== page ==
Canon is seeing stars (and stripes). The tech giant is making plans to open up its second medtech-focused subsidiary in the U.S., a move that it’s hoping will in turn bolster its position within the global medical device industry.
Canon Healthcare USA will join—and siphon away some business from—Canon Medical Systems USA, the stateside subsidiary of Canon Medical Systems. It’s tentatively set for a January 2023 launch, with about 20 employees to start and Hisashi Tachizaki, currently the vice president and general manager of Canon Medical Systems’ CT systems division, as its president, Canon said in a recent announcement.
The Japanese parent company is eyeing the Cleveland area for Canon Healthcare USA’s home base, based on its position as a “key hub” in the U.S. healthcare industry. The Midwestern metro area is already the location of Quality Electrodynamics, the MRI tech maker that Canon acquired in 2019, which will be resituated under the new subsidiary’s umbrella. Additionally, Hiroyuki Fujita, Ph.D., the founder and CEO of Quality Electrodynamics, has been tentatively tapped to chair the new offshoot.
In total, Canon said it’s expecting to direct $300 million of its own investment capital toward establishing the subsidiary and expanding its medical device business in the U.S.
Canon Healthcare USA will propose and develop new products and tools aimed at addressing current and future trends in healthcare, taking on some of Canon’s global marketing operations in the process. It’ll do so largely by building a network of medical institutions to help the company gather intel on those trends and pressing patient and clinician needs.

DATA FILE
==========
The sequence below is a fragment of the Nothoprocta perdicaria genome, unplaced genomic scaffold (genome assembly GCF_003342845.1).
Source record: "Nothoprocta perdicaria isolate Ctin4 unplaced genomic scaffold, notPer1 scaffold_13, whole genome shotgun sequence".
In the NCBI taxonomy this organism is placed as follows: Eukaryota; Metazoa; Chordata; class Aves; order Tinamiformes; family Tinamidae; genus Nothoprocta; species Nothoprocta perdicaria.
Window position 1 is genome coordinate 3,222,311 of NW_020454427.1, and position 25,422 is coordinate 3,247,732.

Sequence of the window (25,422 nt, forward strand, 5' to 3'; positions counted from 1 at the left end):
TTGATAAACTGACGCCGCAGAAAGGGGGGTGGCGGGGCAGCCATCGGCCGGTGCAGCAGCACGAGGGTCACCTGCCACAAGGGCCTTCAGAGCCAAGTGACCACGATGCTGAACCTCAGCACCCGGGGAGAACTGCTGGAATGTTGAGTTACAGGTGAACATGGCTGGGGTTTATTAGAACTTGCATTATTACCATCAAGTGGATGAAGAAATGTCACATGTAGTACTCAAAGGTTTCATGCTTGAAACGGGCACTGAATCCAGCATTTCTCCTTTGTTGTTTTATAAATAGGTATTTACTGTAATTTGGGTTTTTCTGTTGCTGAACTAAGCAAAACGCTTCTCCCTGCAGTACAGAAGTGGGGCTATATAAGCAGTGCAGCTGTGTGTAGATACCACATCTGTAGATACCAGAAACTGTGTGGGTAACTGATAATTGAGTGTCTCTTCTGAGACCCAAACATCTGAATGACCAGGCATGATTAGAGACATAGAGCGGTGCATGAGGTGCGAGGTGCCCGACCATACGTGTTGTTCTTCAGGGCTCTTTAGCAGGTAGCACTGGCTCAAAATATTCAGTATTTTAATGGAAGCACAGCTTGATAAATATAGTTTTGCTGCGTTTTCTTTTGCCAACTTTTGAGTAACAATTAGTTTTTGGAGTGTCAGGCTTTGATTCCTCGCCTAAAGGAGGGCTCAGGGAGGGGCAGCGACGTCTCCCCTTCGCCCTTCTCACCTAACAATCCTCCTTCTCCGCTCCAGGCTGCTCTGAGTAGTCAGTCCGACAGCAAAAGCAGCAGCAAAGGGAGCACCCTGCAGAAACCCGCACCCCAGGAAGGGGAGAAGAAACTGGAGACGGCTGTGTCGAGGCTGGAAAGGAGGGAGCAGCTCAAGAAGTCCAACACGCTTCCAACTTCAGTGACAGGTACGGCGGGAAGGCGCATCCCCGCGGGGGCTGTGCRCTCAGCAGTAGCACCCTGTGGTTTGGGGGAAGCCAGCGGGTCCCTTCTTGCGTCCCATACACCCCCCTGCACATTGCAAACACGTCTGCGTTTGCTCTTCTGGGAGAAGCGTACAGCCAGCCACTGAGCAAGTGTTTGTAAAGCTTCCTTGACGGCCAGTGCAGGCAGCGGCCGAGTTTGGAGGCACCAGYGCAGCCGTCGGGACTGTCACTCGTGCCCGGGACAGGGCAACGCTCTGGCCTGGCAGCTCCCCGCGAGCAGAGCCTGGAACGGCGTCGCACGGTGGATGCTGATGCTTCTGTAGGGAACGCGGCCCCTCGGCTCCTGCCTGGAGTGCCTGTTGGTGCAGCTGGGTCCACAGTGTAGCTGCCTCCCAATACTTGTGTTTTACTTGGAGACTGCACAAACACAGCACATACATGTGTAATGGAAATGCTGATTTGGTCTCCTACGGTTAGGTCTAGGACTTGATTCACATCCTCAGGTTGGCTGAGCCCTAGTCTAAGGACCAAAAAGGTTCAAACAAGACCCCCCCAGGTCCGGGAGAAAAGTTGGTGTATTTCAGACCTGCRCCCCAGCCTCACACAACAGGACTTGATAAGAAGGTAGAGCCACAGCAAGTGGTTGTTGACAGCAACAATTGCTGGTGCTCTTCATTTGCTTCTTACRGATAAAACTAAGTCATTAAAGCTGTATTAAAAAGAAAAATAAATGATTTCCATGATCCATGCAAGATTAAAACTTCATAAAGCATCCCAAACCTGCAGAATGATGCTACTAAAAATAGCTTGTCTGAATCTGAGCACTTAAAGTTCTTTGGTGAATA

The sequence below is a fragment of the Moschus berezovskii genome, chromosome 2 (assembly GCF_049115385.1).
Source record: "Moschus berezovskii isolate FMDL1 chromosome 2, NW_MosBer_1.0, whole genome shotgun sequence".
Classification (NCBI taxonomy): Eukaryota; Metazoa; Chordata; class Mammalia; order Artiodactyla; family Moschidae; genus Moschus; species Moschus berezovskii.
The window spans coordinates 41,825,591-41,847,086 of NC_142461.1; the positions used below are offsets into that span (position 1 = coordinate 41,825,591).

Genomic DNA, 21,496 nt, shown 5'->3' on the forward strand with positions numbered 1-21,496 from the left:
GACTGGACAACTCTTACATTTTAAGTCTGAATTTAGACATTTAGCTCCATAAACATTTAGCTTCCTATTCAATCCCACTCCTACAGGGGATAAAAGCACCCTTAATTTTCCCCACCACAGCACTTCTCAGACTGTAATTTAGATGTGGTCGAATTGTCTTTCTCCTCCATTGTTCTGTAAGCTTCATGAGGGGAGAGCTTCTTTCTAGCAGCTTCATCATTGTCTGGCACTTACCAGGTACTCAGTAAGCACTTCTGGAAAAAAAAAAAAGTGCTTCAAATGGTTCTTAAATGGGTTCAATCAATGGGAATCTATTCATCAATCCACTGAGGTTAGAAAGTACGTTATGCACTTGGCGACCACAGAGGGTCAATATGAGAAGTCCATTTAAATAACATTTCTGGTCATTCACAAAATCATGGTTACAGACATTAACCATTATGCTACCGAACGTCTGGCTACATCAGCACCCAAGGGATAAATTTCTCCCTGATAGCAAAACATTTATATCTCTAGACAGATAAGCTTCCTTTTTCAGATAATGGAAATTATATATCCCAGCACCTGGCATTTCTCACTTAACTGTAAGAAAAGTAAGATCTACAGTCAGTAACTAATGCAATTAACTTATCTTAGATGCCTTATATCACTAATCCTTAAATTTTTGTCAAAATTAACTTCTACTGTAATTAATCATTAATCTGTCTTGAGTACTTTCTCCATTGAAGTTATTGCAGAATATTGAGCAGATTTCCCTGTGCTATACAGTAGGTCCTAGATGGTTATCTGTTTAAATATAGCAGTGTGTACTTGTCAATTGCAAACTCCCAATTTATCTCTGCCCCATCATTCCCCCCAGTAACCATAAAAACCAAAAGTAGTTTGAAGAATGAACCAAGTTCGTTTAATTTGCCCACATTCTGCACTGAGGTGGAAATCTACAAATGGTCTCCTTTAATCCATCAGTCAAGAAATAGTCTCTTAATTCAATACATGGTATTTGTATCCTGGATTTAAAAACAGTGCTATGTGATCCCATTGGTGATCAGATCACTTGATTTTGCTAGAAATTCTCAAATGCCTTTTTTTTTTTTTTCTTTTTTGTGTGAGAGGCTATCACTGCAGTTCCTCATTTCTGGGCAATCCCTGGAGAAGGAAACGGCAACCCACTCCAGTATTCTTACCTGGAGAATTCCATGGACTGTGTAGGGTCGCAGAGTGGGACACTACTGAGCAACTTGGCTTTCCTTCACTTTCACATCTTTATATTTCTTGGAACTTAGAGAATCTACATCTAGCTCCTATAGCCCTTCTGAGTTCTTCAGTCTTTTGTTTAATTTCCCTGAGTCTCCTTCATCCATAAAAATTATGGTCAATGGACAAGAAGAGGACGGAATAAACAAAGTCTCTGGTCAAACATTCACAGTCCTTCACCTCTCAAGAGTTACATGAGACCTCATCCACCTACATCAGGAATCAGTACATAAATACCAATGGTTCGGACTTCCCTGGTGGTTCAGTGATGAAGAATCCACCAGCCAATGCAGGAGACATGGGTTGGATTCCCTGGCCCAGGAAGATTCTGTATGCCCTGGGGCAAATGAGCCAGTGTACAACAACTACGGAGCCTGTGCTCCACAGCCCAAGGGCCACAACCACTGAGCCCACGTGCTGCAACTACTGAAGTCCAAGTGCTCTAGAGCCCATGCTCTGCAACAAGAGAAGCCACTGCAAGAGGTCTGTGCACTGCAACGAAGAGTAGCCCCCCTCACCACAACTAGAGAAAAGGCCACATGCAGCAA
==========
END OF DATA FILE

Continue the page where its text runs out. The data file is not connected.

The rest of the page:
One example of that work will see Canon teaming up with some of those institutions to begin researching the use of photon-counting detection modules in CT scanning technology—a recent and ongoing development in computed tomography that can produce sharper images with lower radiation emissions—then using the results to rapidly roll out new technologies, all toward an objective of “capturing the No. 1 share of the global CT market at an early stage,” per Canon.
The new subsidiary will also take on an unspecified chunk of product sales and service operations from Canon Medical Systems USA, their parent company said in the announcement.
The move to stand up a second stateside subsidiary falls within what Canon has termed Phase VI of its Excellent Global Corporation Plan, which includes a goal of improving its competitiveness within a handful of medical component and diagnostic spaces: CT, MRI and diagnostic ultrasound systems, X-ray tubes and detectors, healthcare IT and in vitro diagnostics, to name a few.
The proposed new offshoot comes amid a period of solid growth for Canon not only in its medical device segments but also in its overall U.S. presence. In its third-quarter financial report (PDF), it tallied up nearly 26% year-over-year growth in its sales in the Americas for the first nine months of the year, reaching about 894 billion Japanese yen, or around $6.5 billion. Meanwhile, its imaging and medical divisions brought in a combined 923.5 billion yen ($6.7 billion) for the period, marking a 12% increase compared to the first nine months of last year.